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Defence will move to have buggery charge dropped: lawyer

Law was scrapped in 1988; man faces charge 22 years later

Roger Bazin has been charged with buggery, a now-abolished law.

A lawyer representing Roger Bazin says he will move to have a buggery charge dating back to 1972 dropped.

Last February seven charges, including buggery, were laid against the former chief Roman Catholic Canadian Forces chaplain.

Roger Bazin, 73, who now lives in Winnipeg, retained counsel after two Barrie court remands.

Xtra contacted Bazin’s lawyer, Sheldon Pinx. He declined to give much comment but said the buggery charge was applied because it was a charge relevant at the time of the 1972 offence.

“This is not the first time I have dealt with someone on this type of charge. But I’m a defence lawyer and you should be getting those answers from the government. I’m not prepared to disclose anything,” says Pinx.

Canada inherited its buggery law — which covered both anal sex and bestiality — from Britain. In 1969, the law was relaxed to exclude consensual sex if both partners were over the age of 21. In 1988, the buggery law was scrapped altogether and replaced with a prohibition on anal sex with people under the age of 18. That law has been struck down in several jurisdictions, including Ontario, because it sets a different age of consent for gay sex, 18, than straight sex, 16.

Since sexual assault has no statute of limitation, Bazin was charged with buggery even though it is no longer considered a crime in Canada.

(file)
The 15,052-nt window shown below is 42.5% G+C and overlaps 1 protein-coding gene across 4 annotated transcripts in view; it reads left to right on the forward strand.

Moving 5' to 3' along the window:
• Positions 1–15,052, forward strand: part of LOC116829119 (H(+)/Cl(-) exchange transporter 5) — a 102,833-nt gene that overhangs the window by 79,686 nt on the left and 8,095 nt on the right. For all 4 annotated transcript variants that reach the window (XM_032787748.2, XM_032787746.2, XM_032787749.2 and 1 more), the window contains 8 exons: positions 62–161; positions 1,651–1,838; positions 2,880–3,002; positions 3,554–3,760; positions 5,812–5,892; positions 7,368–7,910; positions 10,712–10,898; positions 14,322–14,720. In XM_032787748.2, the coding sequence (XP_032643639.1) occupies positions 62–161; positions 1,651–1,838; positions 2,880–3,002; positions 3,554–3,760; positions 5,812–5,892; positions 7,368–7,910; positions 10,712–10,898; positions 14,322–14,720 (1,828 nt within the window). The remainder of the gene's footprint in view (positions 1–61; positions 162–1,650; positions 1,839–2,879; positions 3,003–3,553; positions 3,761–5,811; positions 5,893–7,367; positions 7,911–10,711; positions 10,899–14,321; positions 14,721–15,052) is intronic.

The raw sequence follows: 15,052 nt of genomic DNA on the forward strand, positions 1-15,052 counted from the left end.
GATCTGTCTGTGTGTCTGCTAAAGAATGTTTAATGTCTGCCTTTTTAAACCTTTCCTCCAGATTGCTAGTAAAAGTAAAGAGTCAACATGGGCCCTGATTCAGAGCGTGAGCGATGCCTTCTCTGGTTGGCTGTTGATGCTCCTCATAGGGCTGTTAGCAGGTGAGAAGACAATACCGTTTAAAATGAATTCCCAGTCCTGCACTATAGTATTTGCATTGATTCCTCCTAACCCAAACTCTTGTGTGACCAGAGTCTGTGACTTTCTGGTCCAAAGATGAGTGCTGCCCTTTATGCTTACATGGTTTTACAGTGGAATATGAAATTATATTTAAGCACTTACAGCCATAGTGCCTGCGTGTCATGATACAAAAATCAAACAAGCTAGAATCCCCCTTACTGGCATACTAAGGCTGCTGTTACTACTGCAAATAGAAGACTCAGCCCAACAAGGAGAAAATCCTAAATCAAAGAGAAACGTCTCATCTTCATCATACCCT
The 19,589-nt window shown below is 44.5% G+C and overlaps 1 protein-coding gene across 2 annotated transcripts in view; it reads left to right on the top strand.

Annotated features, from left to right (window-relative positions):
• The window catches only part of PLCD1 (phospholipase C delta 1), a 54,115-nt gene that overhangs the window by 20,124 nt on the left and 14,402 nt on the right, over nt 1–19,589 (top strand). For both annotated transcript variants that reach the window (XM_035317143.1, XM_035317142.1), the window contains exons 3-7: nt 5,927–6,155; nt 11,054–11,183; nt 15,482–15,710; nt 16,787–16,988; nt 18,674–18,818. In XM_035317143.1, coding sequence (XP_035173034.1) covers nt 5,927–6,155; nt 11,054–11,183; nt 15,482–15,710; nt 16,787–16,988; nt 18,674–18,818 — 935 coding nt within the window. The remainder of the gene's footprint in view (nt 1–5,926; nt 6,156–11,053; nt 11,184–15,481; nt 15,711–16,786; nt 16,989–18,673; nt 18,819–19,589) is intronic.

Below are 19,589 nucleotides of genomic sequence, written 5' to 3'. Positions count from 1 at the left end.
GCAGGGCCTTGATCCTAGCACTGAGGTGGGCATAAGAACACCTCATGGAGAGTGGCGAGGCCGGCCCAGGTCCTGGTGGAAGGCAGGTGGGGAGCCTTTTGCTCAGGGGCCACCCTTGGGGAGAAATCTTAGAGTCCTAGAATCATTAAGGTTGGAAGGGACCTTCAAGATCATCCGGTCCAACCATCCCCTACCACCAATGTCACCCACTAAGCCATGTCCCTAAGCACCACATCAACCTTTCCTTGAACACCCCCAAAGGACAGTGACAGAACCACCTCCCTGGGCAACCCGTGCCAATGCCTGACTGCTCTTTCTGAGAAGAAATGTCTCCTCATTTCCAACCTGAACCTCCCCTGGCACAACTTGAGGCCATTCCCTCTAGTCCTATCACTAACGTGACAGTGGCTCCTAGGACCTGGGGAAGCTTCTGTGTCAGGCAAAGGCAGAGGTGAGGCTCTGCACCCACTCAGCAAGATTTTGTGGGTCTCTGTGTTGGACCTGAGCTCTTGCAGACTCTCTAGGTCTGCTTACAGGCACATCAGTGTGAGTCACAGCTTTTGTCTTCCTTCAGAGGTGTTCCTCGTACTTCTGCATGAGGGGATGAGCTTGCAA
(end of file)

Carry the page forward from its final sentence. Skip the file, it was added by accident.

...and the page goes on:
There isn’t a simple yes or no answer as to whether the buggery charges are retroactive, says Bruce MacGregor, DND’s director of military justice and policy.

And it’s not the only difficult legal element in the case.

“At the time of the offence allegedly committed by retired Brigadier-General Bazin, the military justice system did not have jurisdiction over this type of offence,” a Department of National Defence (DND) spokesperson told Xtra last February.

Changes to the National Defence Act in 1998 gave the military jurisdiction to charge soldiers with sexual assault under the Code of Service Discipline. Prior to that, sexual assault charges were processed in civilian court. But the catch is the military can only charge someone with sexual assault if the incident happened three or less years ago. And for the military to charge a soldier with sexual assault, it must happen outside Canada. 

In other words, the military cannot prosecute because the alleged events involving Bazin took place more than three years ago and inside Canada. While the military did the investigation, he was charged under the Criminal Code of Canada and is being prosecuted under the civilian justice system.

The next Barrie court appearance is scheduled for July 21.